The humidity in Salies today is about 999%. It seems like one is breathing warm soup and there is no way to stop perspiring. Everything feels sticky, my face, arms, chest and down to the tip of my toes. Dry is an unknown state.       Even this morning when the air was much cooler, it felt heavy and uncomfortable and made one break out in sweat at the slightest movement. At three o’clock this morning the town was hit by a thunder and lightning storm loud and bright enough to awaken hibernating bears. Salomé shuddered with each clap of light and even I was nervous upon closing the window, wondering if my body and the metal frame were enough to attract a zapping by Zeus’s flash gun.

The summer has been so humid and wet that the corn is two weeks behind in ripening and most of the tomatoes rotted green on the vine. The weather for this week was announced alongside a cartoon portraying a young girl swimming in green waters and a replica of Jaws circling round underneath her. At this moment, it is only 5:30 in the afternoon, but there is less light than at 9:30 immediately after sunset, and gusts of wind, some raging at a good 60 kms/hr, promise first another downpour, then more sun, then another rainfall, sun again.  I had promised myself to iron clothes and study French this afternoon, but both Salomé and I are limp as dishrags.

So instead I sit here writing this and eating popcorn while she sleeps, too beat to move after nothing but a very short walk.

Is this the way the world ends, not with a bang but in a fierce gust of wind (to paraphrase T.S. Elliot) or a financial downslide? It certainly is a thought I have had all week as the stock markets trembled and plunged and the most powerful country in the world showed its clay feet and hid its face as its credit rating went from AAA to just AA.  Internet is certainly jam-packed with predictions: the world is coming to an end, the world the way we know it, on the 21st of December 2012. Is that possibly true? But of course it is! The world as we know it is coming to an end but not in 510 days as predicted, but rather every second of every minute of every hour of every day. As a matter of fact, the world as we know it can’t be known: we can’t know it because the moment we believe we do, it has already changed: what we believe we contemplated only a nano second ago, is no longer there, it has vanished, changed, never again to be the same as it never was the same before. Every leaf, every inch of highway, every lamppost, each ear of corn or clump of grapes, the fingers that hit the keyboard, the keyboard itself… gone, changing, flowing, never the same: what we see no longer is, it is gone before it is registered on the ever changing, shifting neurons in our brains.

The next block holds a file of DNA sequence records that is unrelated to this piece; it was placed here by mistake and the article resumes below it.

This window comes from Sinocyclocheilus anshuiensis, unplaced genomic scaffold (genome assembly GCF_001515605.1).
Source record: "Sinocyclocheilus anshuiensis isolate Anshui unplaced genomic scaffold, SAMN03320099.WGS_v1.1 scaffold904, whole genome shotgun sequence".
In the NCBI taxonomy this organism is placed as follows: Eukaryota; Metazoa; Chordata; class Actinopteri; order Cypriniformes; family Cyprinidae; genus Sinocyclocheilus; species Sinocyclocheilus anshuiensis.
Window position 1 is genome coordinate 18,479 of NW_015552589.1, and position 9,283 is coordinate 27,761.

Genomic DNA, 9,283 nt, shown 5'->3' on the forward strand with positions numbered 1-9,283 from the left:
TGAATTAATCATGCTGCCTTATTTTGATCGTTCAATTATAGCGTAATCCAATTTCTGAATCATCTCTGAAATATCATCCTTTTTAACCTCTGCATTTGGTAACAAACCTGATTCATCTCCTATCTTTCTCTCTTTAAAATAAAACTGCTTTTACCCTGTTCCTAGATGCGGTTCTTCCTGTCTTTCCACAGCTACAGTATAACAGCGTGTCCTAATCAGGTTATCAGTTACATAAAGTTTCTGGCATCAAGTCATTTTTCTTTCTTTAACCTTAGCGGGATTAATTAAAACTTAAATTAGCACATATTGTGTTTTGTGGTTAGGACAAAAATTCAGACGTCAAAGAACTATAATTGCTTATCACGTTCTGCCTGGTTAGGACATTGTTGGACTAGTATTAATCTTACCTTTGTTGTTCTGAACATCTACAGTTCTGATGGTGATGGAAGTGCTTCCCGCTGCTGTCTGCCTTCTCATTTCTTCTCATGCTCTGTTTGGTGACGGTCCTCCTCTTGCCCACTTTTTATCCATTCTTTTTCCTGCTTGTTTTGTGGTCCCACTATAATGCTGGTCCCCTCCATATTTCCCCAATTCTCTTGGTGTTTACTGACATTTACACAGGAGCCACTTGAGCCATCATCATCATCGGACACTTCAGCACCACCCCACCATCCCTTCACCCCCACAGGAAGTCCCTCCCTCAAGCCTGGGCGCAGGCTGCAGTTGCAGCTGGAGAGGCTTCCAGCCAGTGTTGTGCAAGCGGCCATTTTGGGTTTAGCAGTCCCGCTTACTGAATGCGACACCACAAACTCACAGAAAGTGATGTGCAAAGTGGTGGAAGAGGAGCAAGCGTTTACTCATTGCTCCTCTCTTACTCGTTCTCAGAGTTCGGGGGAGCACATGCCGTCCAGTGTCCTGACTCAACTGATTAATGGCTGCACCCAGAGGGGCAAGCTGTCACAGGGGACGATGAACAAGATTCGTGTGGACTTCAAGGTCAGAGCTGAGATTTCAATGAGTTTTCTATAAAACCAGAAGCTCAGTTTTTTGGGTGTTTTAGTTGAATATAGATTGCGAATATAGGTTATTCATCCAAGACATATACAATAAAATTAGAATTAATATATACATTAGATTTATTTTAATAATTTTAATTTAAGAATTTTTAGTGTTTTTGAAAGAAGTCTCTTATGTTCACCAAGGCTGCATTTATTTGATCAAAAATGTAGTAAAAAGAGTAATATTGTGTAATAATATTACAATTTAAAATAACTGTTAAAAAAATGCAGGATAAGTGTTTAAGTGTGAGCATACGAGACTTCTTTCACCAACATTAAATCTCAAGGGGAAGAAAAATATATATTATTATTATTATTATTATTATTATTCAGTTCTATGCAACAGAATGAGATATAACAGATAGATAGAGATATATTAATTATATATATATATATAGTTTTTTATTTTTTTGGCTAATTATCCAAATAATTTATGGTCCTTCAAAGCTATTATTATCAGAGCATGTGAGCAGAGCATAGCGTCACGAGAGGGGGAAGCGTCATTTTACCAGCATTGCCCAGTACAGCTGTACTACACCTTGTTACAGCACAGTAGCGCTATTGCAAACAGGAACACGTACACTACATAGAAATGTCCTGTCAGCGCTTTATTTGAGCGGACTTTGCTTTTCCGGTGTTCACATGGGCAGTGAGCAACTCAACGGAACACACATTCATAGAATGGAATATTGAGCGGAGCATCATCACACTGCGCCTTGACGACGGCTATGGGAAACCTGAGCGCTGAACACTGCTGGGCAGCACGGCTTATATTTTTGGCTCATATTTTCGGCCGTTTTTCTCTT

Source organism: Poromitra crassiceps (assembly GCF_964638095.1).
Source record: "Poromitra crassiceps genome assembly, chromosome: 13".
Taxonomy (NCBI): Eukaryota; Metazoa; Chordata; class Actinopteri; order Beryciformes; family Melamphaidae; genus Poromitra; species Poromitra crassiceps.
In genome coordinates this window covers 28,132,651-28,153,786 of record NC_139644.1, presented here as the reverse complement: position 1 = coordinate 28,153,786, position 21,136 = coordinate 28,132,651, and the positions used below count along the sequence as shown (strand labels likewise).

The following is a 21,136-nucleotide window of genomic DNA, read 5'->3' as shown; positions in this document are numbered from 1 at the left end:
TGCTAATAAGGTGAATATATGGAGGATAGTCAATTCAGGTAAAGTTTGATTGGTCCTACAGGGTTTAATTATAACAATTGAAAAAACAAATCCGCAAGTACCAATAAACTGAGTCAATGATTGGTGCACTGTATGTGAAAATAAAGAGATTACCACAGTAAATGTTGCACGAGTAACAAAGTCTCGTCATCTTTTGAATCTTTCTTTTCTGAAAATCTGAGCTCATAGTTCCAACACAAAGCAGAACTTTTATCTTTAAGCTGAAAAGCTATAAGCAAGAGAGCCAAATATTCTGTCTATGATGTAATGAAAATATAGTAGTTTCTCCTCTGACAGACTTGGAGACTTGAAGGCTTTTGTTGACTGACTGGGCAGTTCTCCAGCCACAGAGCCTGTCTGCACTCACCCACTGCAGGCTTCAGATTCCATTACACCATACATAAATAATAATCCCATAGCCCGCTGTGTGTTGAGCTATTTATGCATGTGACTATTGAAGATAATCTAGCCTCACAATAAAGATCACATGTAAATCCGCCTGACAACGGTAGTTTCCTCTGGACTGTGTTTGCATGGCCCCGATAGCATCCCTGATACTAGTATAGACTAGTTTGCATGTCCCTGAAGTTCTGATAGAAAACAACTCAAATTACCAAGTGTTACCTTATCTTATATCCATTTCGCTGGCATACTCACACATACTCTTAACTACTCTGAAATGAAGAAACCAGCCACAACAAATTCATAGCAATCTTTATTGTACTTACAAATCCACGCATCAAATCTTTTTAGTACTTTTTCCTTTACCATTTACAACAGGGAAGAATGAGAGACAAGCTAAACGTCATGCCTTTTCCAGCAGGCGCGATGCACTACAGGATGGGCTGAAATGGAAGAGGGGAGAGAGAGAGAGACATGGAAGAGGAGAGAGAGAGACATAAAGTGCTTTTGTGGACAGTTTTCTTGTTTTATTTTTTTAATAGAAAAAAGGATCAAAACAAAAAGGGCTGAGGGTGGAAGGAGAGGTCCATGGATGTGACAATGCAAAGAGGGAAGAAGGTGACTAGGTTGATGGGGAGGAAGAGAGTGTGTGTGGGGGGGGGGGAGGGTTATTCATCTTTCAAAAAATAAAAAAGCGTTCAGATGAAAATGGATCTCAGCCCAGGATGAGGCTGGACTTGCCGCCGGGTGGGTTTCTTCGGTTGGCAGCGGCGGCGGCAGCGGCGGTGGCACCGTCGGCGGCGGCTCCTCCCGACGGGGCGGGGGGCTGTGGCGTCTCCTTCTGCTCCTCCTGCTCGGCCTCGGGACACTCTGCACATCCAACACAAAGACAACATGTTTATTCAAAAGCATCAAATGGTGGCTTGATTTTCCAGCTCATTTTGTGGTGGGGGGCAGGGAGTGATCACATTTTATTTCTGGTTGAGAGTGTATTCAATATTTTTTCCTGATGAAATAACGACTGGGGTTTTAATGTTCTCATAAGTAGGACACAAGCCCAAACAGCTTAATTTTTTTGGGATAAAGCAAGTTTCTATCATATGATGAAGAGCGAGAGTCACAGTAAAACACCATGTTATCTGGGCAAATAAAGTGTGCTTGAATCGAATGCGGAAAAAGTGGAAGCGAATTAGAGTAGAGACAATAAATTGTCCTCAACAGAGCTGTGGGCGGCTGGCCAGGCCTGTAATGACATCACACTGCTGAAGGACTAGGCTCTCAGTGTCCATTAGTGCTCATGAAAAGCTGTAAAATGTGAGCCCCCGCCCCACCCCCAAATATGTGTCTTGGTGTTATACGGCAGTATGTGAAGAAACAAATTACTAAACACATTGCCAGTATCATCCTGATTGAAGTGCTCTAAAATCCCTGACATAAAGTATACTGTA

The world as I knew it when I was one or three or fifteen or thirty two has come to an end. It would be better even to say: “The world as we can never know it is always ending; there is no perceivable difference between beginning and end.” There is no difference between the memory of my childhood or adolescence and the movie I just watched on the DVD, they are both unreal, stories told in images in an attempt to capture what is impossible to grasp.

No one can actually understand what is really happening as we attempt to catch glimpses of it as it appears, or appears to appear. We try. There are predictions and interpretations; there are visionaries who promise to lead the way, mediums who swear they are channeling voices from higher spirits that would map the course for us; every day there are more “awakened” beings offering their methods and paths of change on the internet, gathering their followers in meditation, in inquiry, in silence, in prayer, in hope. But even as they speak and we listen or we speak and they listen, what they are predicting or explaining already is and has gone. And yet, even as I write this and know it to be true, as I live this movie I call my life, I too believe the story of the change and think I can see it coming.

And then again, even “the world as we know it” has been proven inexistent. What appears to be, what seems to be changing, what even under close scrutiny looks terribly solid is not: it is, science tells us, quantum soup, nothing more than an ephemeral wave gelled into a particle by the mind’s attention. The mind? Of what mind are we speaking? Certainly not this simple one that I use so clumsily, or rather that so clumsily uses me most of the time. It would have to be The Mind in which this soup floats and is gently or violently molded into apparent being, this soup which includes me, my body, my being and the mind I consciously perceive.

So, I tell myself, there is no reason to be worried or frightened because the world as I think I know it, that world that apparently existed when I began writing this short piece, has already changed so absolutely and totally that if I were able to perceive it in this moment I might not recognize the smallest cell or atom of it. In other words, the world as I know it has never really existed so what in heaven’s name could be terrifying about it changing?

But then, that is what life is about, no? Telling ourselves the story, the story of the world as it changes, the story of the wind that blew for over two hours this afternoon and ended up finally taking the humidity away and refreshing the evening so we all may sleep a little better… or not.

3 thoughts on “THE WORLD AS WE KNOW IT

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